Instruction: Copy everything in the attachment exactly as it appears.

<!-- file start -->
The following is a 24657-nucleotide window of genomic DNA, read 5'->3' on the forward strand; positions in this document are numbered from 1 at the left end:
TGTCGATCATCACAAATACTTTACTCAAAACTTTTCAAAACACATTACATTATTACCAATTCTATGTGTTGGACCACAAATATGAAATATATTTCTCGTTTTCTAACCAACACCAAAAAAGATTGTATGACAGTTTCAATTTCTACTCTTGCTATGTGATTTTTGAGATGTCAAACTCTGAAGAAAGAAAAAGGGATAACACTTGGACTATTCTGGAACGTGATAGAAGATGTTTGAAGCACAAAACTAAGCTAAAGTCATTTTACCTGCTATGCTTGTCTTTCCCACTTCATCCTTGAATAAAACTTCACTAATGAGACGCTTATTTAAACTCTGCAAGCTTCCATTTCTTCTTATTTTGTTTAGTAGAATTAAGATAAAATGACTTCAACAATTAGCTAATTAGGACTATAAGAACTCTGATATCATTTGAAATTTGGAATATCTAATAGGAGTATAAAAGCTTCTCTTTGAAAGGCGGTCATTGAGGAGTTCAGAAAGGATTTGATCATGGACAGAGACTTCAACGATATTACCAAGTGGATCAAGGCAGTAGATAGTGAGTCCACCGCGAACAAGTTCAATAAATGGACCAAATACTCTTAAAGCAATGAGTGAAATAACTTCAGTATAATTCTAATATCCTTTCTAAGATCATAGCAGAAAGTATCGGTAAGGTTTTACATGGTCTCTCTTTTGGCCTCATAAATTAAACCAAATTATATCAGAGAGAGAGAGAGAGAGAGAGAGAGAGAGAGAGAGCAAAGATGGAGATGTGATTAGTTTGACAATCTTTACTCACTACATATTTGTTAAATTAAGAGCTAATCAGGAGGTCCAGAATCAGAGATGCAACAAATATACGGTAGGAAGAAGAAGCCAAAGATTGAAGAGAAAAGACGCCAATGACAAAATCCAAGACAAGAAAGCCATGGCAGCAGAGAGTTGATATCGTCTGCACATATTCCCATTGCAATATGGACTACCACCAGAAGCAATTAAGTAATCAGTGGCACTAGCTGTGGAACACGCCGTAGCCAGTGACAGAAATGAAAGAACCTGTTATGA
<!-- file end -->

The following is a 24657-nucleotide window of genomic DNA, read 5'->3' on the forward strand; positions in this document are numbered from 1 at the left end:
TGTCGATCATCACAAATACTTTACTCAAAACTTTTCAAAACACATTACATTATTACCAATTCTATGTGTTGGACCACAAATATGAAATATATTTCTCGTTTTCTAACCAACACCAAAAAAGATTGTATGACAGTTTCAATTTCTACTCTTGCTATGTGATTTTTGAGATGTCAAACTCTGAAGAAAGAAAAAGGGATAACACTTGGACTATTCTGGAACGTGATAGAAGATGTTTGAAGCACAAAACTAAGCTAAAGTCATTTTACCTGCTATGCTTGTCTTTCCCACTTCATCCTTGAATAAAACTTCACTAATGAGACGCTTATTTAAACTCTGCAAGCTTCCATTTCTTCTTATTTTGTTTAGTAGAATTAAGATAAAATGACTTCAACAATTAGCTAATTAGGACTATAAGAACTCTGATATCATTTGAAATTTGGAATATCTAATAGGAGTATAAAAGCTTCTCTTTGAAAGGCGGTCATTGAGGAGTTCAGAAAGGATTTGATCATGGACAGAGACTTCAACGATATTACCAAGTGGATCAAGGCAGTAGATAGTGAGTCCACCGCGAACAAGTTCAATAAATGGACCAAATACTCTTAAAGCAATGAGTGAAATAACTTCAGTATAATTCTAATATCCTTTCTAAGATCATAGCAGAAAGTATCGGTAAGGTTTTACATGGTCTCTCTTTTGGCCTCATAAATTAAACCAAATTATATCAGAGAGAGAGAGAGAGAGAGAGAGAGAGAGAGAGAGCAAAGATGGAGATGTGATTAGTTTGACAATCTTTACTCACTACATATTTGTTAAATTAAGAGCTAATCAGGAGGTCCAGAATCAGAGATGCAACAAATATACGGTAGGAAGAAGAAGCCAAAGATTGAAGAGAAAAGACGCCAATGACAAAATCCAAGACAAGAAAGCCATGGCAGCAGAGAGTTGATATCGTCTGCACATATTCCCATTGCAATATGGACTACCACCAGAAGCAATTAAGTAATCAGTGGCACTAGCTGTGGAACACGCCGTAGCCAGTGACAGAAATGAAAGAACCTGTTATGA